More tattletale data gathering: EEGs and sub-cutaneous RFID chips

There’s a new biometric marker in town being used for authentication: the EEG (electroencephalograph). Brain waves have a cacaphony of information about emotional state, learning ability and personality traits, now being collected in relaxation or gaming apps through inexpensive headsets as simple as earbuds. So instead of iris scans and fingerprints, now it’s EEGs. However, it’s yet another privacy invading and eminently hackable source of data. Privacy: the collectors of information off that app may be matching your brain wave pattern to those on a data base–say, alcoholics. “In a blind trial, a machine learning classifier, trained to recognize brain patterns associated with alcoholism, used the brain wave data from the authentication systems to accurately identify 25 percent of the alcoholics in the sample.” You may not be a drinker, and the reading may be utterly ‘off’, but now it’s in the open, you have no idea of how it will be used. Similar patterns can be used to match from databases to identify learning disabilities, mental illnesses and more, which could make you tough to insure, for instance. IEEE Spectrum  Hat tip to former editor Toni Bunting.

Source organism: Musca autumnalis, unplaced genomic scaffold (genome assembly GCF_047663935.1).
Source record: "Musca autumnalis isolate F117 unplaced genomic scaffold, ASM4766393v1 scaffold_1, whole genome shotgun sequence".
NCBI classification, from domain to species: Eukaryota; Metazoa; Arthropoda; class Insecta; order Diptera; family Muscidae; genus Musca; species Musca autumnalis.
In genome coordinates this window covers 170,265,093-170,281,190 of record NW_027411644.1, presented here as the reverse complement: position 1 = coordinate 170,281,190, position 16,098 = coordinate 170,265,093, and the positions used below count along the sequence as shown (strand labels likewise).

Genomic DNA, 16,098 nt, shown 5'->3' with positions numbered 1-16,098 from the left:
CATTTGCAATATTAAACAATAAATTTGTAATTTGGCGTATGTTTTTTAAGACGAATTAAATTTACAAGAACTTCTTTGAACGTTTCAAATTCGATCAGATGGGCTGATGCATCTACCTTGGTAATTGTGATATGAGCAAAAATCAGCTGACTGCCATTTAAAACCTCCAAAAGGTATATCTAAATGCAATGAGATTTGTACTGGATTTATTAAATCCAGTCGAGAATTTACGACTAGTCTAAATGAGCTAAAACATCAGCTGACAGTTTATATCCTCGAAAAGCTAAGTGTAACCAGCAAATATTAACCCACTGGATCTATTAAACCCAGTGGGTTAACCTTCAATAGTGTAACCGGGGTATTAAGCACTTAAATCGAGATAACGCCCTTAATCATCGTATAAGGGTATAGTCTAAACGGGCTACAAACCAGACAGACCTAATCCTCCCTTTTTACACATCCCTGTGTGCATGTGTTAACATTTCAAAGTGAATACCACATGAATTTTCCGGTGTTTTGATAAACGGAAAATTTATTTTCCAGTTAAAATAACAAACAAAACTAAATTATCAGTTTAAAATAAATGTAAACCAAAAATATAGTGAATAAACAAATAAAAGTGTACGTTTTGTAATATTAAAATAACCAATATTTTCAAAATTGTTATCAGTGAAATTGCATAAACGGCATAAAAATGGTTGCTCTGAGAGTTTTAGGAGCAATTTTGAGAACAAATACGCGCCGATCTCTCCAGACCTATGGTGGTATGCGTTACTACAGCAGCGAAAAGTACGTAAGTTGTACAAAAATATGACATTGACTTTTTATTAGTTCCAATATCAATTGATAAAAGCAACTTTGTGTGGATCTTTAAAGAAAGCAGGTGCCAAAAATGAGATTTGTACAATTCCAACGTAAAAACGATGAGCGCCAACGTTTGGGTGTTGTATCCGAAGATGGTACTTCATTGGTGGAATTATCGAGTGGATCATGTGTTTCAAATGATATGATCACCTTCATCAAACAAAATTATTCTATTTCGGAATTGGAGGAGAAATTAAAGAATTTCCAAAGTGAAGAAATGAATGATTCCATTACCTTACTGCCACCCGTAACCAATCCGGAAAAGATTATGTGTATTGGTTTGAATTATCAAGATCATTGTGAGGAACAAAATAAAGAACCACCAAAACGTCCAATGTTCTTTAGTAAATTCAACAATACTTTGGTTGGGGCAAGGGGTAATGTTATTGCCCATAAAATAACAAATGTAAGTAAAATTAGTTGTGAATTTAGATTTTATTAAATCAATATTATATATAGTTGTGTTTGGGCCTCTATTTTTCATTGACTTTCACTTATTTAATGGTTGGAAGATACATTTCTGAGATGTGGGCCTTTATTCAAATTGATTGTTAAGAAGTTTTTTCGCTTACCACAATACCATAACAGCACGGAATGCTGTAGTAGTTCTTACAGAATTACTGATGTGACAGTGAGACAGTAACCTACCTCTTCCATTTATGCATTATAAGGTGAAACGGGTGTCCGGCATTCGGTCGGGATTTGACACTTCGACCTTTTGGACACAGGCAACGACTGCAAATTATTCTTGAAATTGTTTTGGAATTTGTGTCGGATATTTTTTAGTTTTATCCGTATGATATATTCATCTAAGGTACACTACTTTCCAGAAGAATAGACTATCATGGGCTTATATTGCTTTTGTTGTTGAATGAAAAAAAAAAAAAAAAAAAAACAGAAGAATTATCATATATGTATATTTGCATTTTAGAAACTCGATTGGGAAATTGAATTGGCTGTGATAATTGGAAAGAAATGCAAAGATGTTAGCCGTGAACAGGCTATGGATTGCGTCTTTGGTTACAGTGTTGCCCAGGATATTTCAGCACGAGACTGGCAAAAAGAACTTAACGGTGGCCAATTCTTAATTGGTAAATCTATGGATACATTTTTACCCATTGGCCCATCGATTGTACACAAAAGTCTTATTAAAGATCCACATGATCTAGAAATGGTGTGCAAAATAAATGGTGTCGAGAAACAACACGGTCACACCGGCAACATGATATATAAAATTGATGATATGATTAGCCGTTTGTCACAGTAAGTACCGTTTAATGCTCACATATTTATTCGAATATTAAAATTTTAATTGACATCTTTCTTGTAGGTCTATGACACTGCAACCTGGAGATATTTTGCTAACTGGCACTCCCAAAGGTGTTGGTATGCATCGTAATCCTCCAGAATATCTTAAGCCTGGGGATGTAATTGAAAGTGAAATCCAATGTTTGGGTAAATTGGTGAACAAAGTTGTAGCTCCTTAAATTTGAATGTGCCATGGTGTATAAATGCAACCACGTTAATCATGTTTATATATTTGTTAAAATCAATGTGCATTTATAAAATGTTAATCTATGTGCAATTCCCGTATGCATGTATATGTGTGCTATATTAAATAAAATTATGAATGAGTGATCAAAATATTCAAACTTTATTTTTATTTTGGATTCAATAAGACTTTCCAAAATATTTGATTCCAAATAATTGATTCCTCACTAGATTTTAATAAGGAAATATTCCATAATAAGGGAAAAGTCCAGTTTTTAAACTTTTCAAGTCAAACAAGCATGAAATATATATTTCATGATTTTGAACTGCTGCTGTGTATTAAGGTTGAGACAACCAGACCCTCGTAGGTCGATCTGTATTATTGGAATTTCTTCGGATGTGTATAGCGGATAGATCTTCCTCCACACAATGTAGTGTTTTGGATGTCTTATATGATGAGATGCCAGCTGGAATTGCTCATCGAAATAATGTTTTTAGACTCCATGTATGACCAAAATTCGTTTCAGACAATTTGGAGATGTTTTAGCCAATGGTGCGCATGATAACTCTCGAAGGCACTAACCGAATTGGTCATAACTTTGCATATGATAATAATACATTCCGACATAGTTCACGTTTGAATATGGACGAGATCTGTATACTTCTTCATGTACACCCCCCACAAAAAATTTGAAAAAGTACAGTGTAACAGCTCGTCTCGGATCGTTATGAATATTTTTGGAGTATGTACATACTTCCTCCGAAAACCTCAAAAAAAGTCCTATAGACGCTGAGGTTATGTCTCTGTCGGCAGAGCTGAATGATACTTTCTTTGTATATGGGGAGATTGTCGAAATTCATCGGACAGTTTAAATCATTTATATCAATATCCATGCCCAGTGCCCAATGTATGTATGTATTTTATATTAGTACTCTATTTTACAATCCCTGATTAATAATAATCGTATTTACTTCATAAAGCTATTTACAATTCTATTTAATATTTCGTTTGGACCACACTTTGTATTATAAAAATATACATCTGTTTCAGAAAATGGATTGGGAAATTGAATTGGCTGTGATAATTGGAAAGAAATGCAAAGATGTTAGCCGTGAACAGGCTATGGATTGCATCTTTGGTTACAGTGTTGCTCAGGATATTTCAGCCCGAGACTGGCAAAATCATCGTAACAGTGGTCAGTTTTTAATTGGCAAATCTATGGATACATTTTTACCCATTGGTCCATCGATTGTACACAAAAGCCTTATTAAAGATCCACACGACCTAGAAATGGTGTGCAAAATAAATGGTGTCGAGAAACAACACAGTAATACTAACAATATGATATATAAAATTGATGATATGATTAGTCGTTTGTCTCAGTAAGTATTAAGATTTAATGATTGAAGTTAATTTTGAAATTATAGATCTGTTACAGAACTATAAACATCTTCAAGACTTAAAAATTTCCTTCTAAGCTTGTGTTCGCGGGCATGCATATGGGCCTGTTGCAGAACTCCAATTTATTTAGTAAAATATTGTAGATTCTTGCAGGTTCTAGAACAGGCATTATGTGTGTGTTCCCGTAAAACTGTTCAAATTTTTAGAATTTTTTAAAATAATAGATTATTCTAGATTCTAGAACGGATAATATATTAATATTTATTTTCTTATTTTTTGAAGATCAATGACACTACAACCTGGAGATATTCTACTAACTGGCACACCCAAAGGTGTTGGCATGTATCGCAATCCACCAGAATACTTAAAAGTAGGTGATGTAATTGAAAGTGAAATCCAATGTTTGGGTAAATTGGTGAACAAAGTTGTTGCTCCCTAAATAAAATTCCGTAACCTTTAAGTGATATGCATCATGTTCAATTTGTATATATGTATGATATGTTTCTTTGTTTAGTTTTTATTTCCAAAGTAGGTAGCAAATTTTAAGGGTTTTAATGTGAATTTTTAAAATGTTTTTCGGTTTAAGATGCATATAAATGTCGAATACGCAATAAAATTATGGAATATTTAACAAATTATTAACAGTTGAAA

The next generation of peripherals may not be external at all. Already around 50,000 early adopters or bodyhackers are implanting glass RFID chips in their hands or other parts of their bodies to let themselves into their homes and offices or to store emergency information. The head of a digital unit of Capgemini stored his Scandinavian Airlines boarding pass and travel information in a December test. This type of chip, about the size of a rice grain, uses no electricity but will activate when scanned by a reader. It’s easy to forecast medical uses such as records before surgery (operate on the right foot, not the left), an ID and information for someone post-stroke or with dementia, or as smart card loaded with funds. But this Editor can see it coupled with a nanosized battery as being tested now in external sensor patches or biostickers as John Rogers at University of Illinois, MC10 and others have been designing for several years–and the potential geometrically increases to send out other data such as vital signs. Perhaps EEGs one day? Wall Street Journal — plus a collection of our coverage of sensor patches

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